"If they are going to continue commitment to what is called quietness, then we will continue," Zahar said in an interview. "But if not, then I think we will have no option but to protect our people and our land."
Meanwhile, Secretary of State Condoleezza Rice said Thursday the U.S. position on Hamas as a terrorist organization has not changed, despite the militant group's stunning victory in Palestinian elections.
"You cannot have one foot in politics and another in terror," she said. "Our position on Hamas has therefore not changed."
"A political party that articulates the destruction of Israel as part of its platform is a party with which we will not deal," President Bush said later Thursday during his.
Palestinian leader Mahmoud Abbas will ask Hamas to form the next Palestinian government after the Islamic militants swept parliamentary elections, and the defeated Fatah Party will serve in the opposition, a senior Fatah legislator said Thursday.
Prime Minister Ahmed Queria's government resigned Thursday.
"This is the choice of the people. It should be respected," Qureia said. The Cabinet remained in office in a caretaker capacity.
"One thing for sure: This is a month people in the Middle East will remember," says CBS News correspondent Dan Raviv, who covered the Mideast and has written several books on Israeli intelligence operations. "Israeli politics, thrown into turmoil when Prime Minister Sharon had a stroke and remains in a coma, and now on the Palestinian side, a party widely considered to be a terrorist group wins this election."
Initial exit polls had forecast a slight edge for Fatah, with Hamas coming in a strong second. The polls predicted that neither party would have a majority and would have to rely on smaller parties to form a coalition.
Palestinian pollsters were at a loss to explain the discrepancy between the exit polls. Many voters said they had been afraid to admit to pollsters they had supported Hamas, fearing retribution.
"It's almost like the 1948 U.S. election when supposedly first Dewey won and then Truman," Brookings Institution Senior Fellow Michael O'Hanlon said on CBS News' The Early Show.
Asked if a Hamas-run government would enter peace talks with Israel, Zahar said there that even prior to his party's apparent election success, there had been no movement toward peace and therefore, there is no point to hold dialogue at this time.
"We have no peace process," he said. "We are not going to mislead our people to tell them we are waiting, meeting, for a peace process that is nothing."
"The peace process wasn't going anywhere anyway," agreed Brookings' O'Hanlon.
"Peace is never dead," said President Bush.
A Hamas-only government, without Fatah as a moderating force, is sure to throw Mideast peacemaking into turmoil. The Islamic militants, who carried out dozens of suicide bombings and seek Israel's destruction, have said they oppose peace talks and will not disarm.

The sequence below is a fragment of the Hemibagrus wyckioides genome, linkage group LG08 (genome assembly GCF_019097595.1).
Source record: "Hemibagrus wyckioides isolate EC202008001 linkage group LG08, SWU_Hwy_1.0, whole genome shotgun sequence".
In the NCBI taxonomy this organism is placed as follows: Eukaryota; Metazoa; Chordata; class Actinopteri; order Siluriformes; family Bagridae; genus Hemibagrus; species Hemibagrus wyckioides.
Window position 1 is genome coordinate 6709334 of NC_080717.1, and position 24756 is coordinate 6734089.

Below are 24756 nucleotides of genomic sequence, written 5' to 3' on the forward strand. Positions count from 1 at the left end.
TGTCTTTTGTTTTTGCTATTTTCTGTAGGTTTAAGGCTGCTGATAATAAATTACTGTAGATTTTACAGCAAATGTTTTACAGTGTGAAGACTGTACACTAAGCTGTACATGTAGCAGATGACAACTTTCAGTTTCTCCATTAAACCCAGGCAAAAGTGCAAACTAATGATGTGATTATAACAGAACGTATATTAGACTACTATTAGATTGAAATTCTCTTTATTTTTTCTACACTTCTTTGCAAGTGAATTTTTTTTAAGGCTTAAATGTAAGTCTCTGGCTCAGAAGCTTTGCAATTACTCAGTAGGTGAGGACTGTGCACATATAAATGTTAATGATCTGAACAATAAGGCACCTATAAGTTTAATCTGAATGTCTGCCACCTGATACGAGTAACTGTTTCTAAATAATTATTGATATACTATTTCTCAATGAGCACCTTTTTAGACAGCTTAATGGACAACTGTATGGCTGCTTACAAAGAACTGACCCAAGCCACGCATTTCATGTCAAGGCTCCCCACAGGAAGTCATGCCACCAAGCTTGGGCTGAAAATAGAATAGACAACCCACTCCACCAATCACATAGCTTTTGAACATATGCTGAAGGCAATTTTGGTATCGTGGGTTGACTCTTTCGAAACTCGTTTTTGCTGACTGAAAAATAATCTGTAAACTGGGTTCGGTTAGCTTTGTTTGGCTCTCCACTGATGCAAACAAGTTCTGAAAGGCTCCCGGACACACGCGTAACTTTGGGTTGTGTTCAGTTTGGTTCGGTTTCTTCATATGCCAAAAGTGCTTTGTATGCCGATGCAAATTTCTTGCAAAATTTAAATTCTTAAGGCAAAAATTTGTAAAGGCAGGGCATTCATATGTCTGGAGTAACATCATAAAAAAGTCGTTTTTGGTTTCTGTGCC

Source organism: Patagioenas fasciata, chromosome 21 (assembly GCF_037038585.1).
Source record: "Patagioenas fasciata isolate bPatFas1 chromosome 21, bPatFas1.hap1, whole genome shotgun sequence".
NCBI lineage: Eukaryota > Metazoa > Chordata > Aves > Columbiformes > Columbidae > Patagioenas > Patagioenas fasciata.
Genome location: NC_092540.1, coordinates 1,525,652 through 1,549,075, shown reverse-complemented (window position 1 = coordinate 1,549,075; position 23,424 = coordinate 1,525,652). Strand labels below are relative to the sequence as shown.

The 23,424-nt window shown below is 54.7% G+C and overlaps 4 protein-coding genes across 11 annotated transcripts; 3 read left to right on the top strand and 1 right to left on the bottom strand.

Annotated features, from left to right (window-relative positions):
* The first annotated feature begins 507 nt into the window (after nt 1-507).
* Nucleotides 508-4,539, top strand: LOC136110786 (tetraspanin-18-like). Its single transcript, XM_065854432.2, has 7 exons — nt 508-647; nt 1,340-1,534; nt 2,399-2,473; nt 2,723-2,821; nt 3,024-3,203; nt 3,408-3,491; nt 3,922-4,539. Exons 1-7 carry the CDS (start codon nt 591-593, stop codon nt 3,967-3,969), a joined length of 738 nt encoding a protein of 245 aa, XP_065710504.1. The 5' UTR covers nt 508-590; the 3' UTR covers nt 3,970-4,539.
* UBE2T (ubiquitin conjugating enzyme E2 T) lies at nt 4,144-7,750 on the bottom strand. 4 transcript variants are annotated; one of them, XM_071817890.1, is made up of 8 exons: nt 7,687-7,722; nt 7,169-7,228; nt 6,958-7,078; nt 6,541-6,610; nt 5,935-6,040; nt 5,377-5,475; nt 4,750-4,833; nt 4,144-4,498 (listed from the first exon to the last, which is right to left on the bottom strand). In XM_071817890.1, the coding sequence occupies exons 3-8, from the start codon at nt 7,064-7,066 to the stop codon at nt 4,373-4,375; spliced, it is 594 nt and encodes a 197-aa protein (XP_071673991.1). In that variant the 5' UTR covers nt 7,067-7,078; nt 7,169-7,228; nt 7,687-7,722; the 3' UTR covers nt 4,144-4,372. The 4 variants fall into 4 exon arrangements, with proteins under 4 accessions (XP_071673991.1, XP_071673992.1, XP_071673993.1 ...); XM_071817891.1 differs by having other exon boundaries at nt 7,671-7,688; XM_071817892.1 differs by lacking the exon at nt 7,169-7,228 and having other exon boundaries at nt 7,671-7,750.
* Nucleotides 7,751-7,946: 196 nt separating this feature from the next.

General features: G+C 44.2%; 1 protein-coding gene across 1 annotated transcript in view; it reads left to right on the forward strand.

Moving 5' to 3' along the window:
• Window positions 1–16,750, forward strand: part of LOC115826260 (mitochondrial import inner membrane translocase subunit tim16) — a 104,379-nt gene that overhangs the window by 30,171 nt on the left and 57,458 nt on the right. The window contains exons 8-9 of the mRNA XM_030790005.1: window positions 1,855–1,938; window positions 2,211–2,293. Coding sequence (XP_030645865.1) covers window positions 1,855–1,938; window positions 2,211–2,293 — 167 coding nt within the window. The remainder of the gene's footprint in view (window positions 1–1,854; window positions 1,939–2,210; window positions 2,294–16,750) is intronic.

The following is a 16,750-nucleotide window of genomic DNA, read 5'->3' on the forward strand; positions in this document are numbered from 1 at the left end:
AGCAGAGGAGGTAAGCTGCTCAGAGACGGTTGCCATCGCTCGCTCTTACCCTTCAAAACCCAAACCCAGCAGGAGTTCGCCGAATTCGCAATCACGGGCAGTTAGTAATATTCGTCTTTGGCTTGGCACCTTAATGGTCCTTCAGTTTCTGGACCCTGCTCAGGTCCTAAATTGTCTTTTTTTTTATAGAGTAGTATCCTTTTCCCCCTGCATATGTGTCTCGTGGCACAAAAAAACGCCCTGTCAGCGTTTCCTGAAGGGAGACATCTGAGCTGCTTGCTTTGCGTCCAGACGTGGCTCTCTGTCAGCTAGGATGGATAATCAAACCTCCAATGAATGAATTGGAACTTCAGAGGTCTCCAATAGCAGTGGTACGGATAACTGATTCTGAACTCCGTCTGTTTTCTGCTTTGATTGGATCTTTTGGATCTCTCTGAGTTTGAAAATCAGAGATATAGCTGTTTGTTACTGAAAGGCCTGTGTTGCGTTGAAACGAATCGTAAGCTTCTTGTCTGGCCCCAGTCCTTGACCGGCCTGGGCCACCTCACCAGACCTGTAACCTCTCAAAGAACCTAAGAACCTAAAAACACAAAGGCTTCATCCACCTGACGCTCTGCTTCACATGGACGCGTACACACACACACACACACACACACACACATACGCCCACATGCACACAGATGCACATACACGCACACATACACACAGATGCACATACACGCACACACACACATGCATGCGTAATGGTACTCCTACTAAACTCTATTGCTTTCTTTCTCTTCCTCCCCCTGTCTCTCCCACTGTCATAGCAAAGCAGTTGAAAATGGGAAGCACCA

"If we look for a silver lining we can see it did not really win because of its terrorism per se," but for the welfare services it has provided for Palestinians, O'Hanlon told Early Show co-anchor Harry Smith. There was also "frustration with the incumbent regime has been so great because it hasn't really delivered."
President Bush said the results were a "wakeup call" to the Palestinian leadership that people "were not happy with the status quo."
Zahar promised a complete overhaul of Palestinian public services and administration.
"We are going to change every aspect, as regards the economy, as regards industry, as regards agriculture, as regards social aid, as regards health, administration, education," he said.
Ordinary Israelis consider Hamas' victory a bad sign, reports CBS News correspondent Robert Berger. There was no official comment from the Israeli government.
Acting Prime Minister Ehud Olmert said Wednesday, before Hamas claimed victory, that Israel cannot trust a Palestinian leadership in which the Islamic group has a role.
"Israel can't accept a situation in which Hamas, in its present form as a terror group calling for the destruction of Israel, will be part of the Palestinian Authority without disarming," Olmert said in a statement issued by his office.
Hamas must moderate its position on Israel, said Rice, if it wants a Palestinian state.
"Those aspirations only be met through a two-state solution which requires the renunciation of violence and turning away from terror and accepting the right of Israel to exist," she said.
Palestinian legislator Hanan Ashrawi, who apparently was re-elected on a moderate platform, said the Hamas victory was a dramatic turning point. She said she is concerned the militants will now impose their fundamentalist social agenda and lead the Palestinians into international isolation.
She said Fatah's corruption, Israel's tough measures and international indifference to the plight of the Palestinians were to blame for Hamas' strong showing.
Washington miscalculated in pushing for the vote, as part of its pro-democracy campaign in the Arab world, she said. "The Americans insisted on having the election now, so they have to respect the results of the election, as we all do," she said.
U.S. election monitors led by former president Jimmy Carter said Thursday the parliamentary elections, the first for Palestinians in 10 years, went well.
"Election day was generally peaceful and the elections thus far appear to be well-administered under the difficult circumstances of ongoing conflict and occupation," said a statement.
Turnout was heavy, with nearly 78 percent of 1.3 million eligible voters casting ballots. Polling stations were heavily guarded, and there were no reports of major violence.